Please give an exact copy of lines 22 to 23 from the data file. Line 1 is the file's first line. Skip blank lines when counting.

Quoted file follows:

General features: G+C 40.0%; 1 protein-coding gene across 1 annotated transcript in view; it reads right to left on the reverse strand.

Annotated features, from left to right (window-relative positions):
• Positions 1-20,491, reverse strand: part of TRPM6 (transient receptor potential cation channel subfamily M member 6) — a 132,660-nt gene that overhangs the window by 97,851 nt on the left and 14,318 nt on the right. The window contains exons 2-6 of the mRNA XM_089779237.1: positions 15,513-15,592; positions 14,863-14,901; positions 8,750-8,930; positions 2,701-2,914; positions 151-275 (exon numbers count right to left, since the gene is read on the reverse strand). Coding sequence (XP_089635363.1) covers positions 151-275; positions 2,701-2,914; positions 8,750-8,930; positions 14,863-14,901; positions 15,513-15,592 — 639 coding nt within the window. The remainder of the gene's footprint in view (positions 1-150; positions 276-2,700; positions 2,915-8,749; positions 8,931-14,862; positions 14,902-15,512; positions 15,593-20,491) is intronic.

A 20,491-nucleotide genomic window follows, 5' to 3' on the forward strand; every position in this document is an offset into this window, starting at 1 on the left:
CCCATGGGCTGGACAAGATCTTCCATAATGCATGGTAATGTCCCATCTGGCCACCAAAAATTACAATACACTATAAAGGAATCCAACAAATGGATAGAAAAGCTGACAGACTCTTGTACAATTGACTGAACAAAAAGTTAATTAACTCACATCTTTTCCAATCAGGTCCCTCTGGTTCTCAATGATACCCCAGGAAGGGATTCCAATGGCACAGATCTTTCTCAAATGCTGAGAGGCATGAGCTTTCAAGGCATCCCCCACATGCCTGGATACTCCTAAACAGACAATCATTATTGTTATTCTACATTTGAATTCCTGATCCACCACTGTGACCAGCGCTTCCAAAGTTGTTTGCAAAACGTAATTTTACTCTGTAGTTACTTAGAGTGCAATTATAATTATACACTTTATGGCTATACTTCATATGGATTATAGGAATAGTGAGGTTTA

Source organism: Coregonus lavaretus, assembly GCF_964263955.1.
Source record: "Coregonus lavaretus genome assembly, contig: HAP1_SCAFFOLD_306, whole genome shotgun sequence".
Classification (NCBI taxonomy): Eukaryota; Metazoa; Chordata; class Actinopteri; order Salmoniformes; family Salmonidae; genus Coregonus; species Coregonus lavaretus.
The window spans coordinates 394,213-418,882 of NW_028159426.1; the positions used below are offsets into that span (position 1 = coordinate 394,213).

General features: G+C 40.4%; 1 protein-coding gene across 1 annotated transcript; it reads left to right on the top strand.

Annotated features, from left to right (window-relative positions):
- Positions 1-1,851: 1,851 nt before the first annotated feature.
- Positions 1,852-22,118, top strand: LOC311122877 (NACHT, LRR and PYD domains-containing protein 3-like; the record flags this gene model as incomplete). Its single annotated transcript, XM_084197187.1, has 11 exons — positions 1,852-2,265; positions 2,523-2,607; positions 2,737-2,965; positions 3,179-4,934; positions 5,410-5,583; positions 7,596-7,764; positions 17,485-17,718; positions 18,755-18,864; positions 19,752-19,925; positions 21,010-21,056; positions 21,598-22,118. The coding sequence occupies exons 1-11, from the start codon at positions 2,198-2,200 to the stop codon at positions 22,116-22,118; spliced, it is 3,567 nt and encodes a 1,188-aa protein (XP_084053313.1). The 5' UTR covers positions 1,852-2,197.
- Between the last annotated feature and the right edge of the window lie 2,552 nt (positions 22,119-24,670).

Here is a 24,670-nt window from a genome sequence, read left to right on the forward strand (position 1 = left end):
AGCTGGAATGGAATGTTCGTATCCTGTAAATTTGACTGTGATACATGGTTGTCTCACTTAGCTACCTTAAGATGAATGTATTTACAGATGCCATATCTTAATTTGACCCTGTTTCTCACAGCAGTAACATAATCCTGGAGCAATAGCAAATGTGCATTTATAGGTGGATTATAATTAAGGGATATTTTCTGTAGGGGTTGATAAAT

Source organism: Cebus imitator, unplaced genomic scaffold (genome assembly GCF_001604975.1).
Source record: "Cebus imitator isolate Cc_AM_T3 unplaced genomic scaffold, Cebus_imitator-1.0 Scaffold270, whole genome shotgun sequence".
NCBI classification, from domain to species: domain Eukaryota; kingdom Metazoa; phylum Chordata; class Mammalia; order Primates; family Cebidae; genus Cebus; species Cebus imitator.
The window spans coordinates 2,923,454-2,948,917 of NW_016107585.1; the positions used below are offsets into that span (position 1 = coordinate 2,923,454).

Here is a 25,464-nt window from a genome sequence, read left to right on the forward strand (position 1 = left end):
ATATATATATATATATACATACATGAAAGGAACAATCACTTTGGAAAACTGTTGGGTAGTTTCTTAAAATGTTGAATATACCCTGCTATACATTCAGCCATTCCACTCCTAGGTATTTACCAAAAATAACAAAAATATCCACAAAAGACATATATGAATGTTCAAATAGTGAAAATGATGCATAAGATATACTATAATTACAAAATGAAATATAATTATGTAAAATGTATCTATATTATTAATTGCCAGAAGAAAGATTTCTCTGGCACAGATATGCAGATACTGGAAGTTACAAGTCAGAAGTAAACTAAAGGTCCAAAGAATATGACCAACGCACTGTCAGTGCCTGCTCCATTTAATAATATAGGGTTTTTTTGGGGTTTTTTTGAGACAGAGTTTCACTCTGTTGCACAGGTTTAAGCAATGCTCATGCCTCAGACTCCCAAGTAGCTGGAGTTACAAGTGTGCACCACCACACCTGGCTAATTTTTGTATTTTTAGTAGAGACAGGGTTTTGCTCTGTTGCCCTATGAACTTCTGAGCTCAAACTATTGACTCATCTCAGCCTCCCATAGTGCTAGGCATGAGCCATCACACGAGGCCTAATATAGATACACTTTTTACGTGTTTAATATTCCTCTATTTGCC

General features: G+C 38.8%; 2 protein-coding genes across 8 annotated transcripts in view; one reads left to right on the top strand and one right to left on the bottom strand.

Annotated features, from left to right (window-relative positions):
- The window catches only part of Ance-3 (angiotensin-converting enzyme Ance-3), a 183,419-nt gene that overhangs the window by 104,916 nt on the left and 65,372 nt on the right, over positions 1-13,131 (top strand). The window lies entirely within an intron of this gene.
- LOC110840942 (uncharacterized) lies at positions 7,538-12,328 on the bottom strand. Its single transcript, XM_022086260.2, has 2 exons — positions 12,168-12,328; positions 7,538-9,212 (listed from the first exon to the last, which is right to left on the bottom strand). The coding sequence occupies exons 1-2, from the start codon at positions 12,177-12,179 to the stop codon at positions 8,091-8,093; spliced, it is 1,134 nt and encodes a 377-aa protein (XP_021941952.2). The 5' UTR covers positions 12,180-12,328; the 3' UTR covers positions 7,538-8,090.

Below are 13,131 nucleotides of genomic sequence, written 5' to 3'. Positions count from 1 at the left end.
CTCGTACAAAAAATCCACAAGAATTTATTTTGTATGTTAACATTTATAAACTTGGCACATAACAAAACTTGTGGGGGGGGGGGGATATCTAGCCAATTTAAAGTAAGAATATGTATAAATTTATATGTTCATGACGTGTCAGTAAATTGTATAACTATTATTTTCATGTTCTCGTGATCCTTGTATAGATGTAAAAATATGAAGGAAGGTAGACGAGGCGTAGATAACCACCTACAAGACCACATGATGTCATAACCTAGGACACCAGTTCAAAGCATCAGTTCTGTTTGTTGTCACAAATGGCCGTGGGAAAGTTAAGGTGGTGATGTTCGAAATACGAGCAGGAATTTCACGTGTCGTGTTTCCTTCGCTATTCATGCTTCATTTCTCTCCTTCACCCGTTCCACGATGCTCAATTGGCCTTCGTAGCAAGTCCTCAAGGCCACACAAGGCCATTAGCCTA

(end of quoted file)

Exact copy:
ATATATATATATATATACATACATGAAAGGAACAATCACTTTGGAAAACTGTTGGGTAGTTTCTTAAAATGTTGAATATACCCTGCTATACATTCAGCCATTCCACTCCTAGGTATTTACCAAAAATAACAAAAATATCCACAAAAGACATATATGAATGTTCAAATAGTGAAAATGATGCATAAGATATACTATAATTACAAAATGAAATATAATTATGTAAAATGTATCTATATTATTAATTGCCAGAAGAAAGATTTCTCTGGCACAGATATGCAGATACTGGAAGTTACAAGTCAGAAGTAAACTAAAGGTCCAAAGAATATGACCAACGCACTGTCAGTGCCTGCTCCATTTAATAATATAGGGTTTTTTTGGGGTTTTTTTGAGACAGAGTTTCACTCTGTTGCACAGGTTTAAGCAATGCTCATGCCTCAGACTCCCAAGTAGCTGGAGTTACAAGTGTGCACCACCACACCTGGCTAATTTTTGTATTTTTAGTAGAGACAGGGTTTTGCTCTGTTGCCCTATGAACTTCTGAGCTCAAACTATTGACTCATCTCAGCCTCCCATAGTGCTAGGCATGAGCCATCACACGAGGCCTAATATAGATACACTTTTTACGTGTTTAATATTCCTCTATTTGCC

General features: G+C 38.8%; 2 protein-coding genes across 8 annotated transcripts in view; one reads left to right on the top strand and one right to left on the bottom strand.